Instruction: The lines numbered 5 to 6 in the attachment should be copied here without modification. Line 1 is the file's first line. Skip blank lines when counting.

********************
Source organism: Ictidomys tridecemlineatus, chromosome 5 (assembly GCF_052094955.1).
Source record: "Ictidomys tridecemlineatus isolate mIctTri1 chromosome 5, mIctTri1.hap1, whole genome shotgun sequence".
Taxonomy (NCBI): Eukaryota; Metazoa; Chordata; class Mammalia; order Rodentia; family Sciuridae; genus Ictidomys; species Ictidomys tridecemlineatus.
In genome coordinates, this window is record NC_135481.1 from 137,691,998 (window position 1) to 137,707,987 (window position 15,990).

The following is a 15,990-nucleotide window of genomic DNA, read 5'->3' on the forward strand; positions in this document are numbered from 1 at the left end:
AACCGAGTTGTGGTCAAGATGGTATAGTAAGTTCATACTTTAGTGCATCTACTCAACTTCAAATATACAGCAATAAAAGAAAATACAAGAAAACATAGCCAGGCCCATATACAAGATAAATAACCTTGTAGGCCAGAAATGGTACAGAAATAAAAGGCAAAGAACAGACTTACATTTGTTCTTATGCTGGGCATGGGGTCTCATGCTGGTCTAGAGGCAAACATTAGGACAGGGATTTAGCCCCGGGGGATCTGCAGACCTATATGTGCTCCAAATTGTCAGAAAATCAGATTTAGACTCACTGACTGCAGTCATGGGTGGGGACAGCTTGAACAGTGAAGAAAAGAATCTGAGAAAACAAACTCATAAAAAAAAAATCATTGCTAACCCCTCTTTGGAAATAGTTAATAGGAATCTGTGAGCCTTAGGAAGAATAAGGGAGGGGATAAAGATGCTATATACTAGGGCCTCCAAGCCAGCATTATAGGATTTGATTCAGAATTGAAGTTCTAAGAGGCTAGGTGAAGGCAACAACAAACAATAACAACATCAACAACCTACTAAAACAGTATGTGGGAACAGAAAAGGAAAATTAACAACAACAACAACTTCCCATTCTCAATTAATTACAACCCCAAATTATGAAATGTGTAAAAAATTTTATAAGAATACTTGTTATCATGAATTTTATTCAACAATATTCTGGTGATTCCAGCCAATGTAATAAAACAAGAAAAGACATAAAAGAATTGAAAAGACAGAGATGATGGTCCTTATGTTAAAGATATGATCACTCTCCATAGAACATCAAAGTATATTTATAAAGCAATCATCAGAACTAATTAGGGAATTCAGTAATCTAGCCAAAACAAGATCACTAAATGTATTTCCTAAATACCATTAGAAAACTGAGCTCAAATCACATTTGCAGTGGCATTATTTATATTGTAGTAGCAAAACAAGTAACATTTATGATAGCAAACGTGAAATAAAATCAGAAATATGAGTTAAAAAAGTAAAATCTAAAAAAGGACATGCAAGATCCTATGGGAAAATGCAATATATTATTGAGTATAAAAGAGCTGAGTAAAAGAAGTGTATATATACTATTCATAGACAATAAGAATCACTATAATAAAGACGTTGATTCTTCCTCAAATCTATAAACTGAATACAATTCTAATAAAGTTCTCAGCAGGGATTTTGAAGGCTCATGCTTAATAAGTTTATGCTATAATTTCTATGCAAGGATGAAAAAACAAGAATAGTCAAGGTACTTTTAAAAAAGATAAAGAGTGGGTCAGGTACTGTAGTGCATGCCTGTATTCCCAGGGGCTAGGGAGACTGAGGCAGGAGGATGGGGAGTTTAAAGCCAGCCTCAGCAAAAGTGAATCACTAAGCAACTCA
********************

The following is a 15,990-nucleotide window of genomic DNA, read 5'->3' on the forward strand; positions in this document are numbered from 1 at the left end:
AACCGAGTTGTGGTCAAGATGGTATAGTAAGTTCATACTTTAGTGCATCTACTCAACTTCAAATATACAGCAATAAAAGAAAATACAAGAAAACATAGCCAGGCCCATATACAAGATAAATAACCTTGTAGGCCAGAAATGGTACAGAAATAAAAGGCAAAGAACAGACTTACATTTGTTCTTATGCTGGGCATGGGGTCTCATGCTGGTCTAGAGGCAAACATTAGGACAGGGATTTAGCCCCGGGGGATCTGCAGACCTATATGTGCTCCAAATTGTCAGAAAATCAGATTTAGACTCACTGACTGCAGTCATGGGTGGGGACAGCTTGAACAGTGAAGAAAAGAATCTGAGAAAACAAACTCATAAAAAAAAAATCATTGCTAACCCCTCTTTGGAAATAGTTAATAGGAATCTGTGAGCCTTAGGAAGAATAAGGGAGGGGATAAAGATGCTATATACTAGGGCCTCCAAGCCAGCATTATAGGATTTGATTCAGAATTGAAGTTCTAAGAGGCTAGGTGAAGGCAACAACAAACAATAACAACATCAACAACCTACTAAAACAGTATGTGGGAACAGAAAAGGAAAATTAACAACAACAACAACTTCCCATTCTCAATTAATTACAACCCCAAATTATGAAATGTGTAAAAAATTTTATAAGAATACTTGTTATCATGAATTTTATTCAACAATATTCTGGTGATTCCAGCCAATGTAATAAAACAAGAAAAGACATAAAAGAATTGAAAAGACAGAGATGATGGTCCTTATGTTAAAGATATGATCACTCTCCATAGAACATCAAAGTATATTTATAAAGCAATCATCAGAACTAATTAGGGAATTCAGTAATCTAGCCAAAACAAGATCACTAAATGTATTTCCTAAATACCATTAGAAAACTGAGCTCAAATCACATTTGCAGTGGCATTATTTATATTGTAGTAGCAAAACAAGTAACATTTATGATAGCAAACGTGAAATAAAATCAGAAATATGAGTTAAAAAAGTAAAATCTAAAAAAGGACATGCAAGATCCTATGGGAAAATGCAATATATTATTGAGTATAAAAGAGCTGAGTAAAAGAAGTGTATATATACTATTCATAGACAATAAGAATCACTATAATAAAGACGTTGATTCTTCCTCAAATCTATAAACTGAATACAATTCTAATAAAGTTCTCAGCAGGGATTTTGAAGGCTCATGCTTAATAAGTTTATGCTATAATTTCTATGCAAGGATGAAAAAACAAGAATAGTCAAGGTACTTTTAAAAAAGATAAAGAGTGGGTCAGGTACTGTAGTGCATGCCTGTATTCCCAGGGGCTAGGGAGACTGAGGCAGGAGGATGGGGAGTTTAAAGCCAGCCTCAGCAAAAGTGAATCACTAAGCAACTCA